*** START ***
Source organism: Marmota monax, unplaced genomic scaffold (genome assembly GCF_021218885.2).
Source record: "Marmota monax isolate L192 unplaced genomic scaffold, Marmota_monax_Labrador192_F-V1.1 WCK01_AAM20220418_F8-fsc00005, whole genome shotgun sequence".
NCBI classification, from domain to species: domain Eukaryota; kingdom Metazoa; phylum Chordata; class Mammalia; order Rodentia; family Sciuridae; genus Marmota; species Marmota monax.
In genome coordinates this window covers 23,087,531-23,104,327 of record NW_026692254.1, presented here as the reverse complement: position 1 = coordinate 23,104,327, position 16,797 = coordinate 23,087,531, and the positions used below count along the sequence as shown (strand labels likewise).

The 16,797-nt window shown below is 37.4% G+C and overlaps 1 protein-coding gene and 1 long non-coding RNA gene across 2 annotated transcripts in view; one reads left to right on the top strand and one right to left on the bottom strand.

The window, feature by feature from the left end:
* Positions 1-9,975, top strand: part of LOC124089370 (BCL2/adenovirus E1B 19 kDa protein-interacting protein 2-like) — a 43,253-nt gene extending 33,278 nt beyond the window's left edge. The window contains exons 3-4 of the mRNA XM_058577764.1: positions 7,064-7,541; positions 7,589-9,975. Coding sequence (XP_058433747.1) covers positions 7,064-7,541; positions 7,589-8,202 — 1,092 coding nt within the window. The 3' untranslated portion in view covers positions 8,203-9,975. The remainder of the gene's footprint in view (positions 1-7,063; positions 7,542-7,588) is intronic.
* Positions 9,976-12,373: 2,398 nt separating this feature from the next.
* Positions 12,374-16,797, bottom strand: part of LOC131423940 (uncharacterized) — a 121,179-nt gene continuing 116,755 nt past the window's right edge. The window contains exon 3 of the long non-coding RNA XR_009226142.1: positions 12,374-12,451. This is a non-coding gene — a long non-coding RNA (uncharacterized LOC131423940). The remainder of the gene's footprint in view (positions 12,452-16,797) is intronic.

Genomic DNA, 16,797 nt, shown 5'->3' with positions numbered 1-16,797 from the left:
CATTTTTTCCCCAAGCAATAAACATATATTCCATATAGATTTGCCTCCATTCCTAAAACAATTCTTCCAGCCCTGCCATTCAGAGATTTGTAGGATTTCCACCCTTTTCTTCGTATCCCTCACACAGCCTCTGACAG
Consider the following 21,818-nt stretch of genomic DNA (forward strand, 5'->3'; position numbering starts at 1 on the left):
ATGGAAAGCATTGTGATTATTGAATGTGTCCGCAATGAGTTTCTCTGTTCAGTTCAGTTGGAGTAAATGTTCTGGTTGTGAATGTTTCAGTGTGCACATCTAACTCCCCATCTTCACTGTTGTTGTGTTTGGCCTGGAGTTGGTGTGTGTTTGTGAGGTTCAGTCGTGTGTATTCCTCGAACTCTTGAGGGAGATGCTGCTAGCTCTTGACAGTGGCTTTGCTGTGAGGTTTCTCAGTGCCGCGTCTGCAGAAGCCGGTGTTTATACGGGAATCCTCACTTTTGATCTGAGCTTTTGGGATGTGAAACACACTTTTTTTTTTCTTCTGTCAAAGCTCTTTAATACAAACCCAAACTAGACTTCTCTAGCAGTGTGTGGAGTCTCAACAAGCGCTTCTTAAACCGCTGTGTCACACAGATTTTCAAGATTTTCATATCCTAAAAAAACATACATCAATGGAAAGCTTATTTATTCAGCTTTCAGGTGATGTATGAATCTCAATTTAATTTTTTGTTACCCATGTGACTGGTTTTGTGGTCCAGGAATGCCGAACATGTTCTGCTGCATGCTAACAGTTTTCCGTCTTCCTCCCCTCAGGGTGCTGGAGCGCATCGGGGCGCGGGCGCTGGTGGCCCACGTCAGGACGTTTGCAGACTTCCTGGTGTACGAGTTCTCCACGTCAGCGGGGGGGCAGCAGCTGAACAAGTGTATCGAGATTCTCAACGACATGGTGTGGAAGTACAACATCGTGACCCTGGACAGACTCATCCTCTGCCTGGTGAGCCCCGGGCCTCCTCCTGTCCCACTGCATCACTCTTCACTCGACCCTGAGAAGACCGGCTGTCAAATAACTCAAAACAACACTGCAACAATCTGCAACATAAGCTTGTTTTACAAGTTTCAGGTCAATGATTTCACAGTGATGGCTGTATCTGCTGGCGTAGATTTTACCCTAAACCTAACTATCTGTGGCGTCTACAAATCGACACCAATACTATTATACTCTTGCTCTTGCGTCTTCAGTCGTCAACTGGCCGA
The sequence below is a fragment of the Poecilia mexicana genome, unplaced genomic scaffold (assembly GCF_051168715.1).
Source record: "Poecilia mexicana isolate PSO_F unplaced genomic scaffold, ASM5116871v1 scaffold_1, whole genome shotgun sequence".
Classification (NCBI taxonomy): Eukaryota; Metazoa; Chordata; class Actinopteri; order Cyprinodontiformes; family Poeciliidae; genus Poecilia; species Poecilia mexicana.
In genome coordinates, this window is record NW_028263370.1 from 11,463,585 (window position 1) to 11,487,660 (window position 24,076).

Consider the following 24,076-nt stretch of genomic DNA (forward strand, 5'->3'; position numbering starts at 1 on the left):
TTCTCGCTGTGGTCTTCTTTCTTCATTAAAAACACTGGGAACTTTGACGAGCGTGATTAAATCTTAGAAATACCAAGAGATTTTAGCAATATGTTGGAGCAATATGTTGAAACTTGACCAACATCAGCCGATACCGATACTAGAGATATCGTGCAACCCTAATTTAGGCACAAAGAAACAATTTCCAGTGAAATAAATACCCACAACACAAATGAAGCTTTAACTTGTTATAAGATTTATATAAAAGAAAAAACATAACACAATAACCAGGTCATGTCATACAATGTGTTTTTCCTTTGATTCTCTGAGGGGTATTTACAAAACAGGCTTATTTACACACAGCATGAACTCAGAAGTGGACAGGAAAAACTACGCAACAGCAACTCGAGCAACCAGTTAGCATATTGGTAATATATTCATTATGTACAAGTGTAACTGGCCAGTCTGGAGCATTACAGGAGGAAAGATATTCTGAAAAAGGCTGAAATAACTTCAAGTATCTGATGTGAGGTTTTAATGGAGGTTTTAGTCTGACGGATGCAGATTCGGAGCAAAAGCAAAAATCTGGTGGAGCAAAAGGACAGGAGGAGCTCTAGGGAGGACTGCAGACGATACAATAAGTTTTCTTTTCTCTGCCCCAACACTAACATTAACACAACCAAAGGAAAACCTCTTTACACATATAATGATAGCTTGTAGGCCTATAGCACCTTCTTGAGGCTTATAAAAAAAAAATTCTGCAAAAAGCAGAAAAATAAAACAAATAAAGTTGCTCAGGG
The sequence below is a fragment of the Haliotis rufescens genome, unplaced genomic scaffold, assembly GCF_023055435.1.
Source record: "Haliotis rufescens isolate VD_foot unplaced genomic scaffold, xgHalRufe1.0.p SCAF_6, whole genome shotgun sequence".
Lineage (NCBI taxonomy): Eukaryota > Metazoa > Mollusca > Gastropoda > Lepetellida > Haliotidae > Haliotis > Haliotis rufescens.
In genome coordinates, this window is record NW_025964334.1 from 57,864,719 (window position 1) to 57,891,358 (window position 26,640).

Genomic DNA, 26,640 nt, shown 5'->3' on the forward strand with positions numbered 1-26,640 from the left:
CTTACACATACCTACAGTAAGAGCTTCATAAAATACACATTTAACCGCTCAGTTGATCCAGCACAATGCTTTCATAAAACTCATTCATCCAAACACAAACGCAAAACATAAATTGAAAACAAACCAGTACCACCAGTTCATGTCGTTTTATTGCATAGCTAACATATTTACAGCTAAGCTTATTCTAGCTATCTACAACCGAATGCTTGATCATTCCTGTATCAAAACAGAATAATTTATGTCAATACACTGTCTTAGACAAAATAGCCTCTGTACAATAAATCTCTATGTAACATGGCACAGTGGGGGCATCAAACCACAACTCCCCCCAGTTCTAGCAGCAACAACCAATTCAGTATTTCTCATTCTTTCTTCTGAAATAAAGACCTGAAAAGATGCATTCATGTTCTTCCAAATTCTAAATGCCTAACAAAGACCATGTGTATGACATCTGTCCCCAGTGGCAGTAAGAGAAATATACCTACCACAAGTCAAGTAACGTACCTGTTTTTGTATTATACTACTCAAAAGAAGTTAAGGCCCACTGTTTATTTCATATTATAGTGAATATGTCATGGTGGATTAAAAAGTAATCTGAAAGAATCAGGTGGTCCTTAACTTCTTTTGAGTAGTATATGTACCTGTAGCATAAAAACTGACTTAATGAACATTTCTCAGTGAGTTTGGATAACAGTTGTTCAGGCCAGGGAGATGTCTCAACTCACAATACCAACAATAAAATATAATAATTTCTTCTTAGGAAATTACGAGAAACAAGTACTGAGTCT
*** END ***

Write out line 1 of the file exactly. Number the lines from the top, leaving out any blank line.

Source organism: Marmota monax, unplaced genomic scaffold (genome assembly GCF_021218885.2).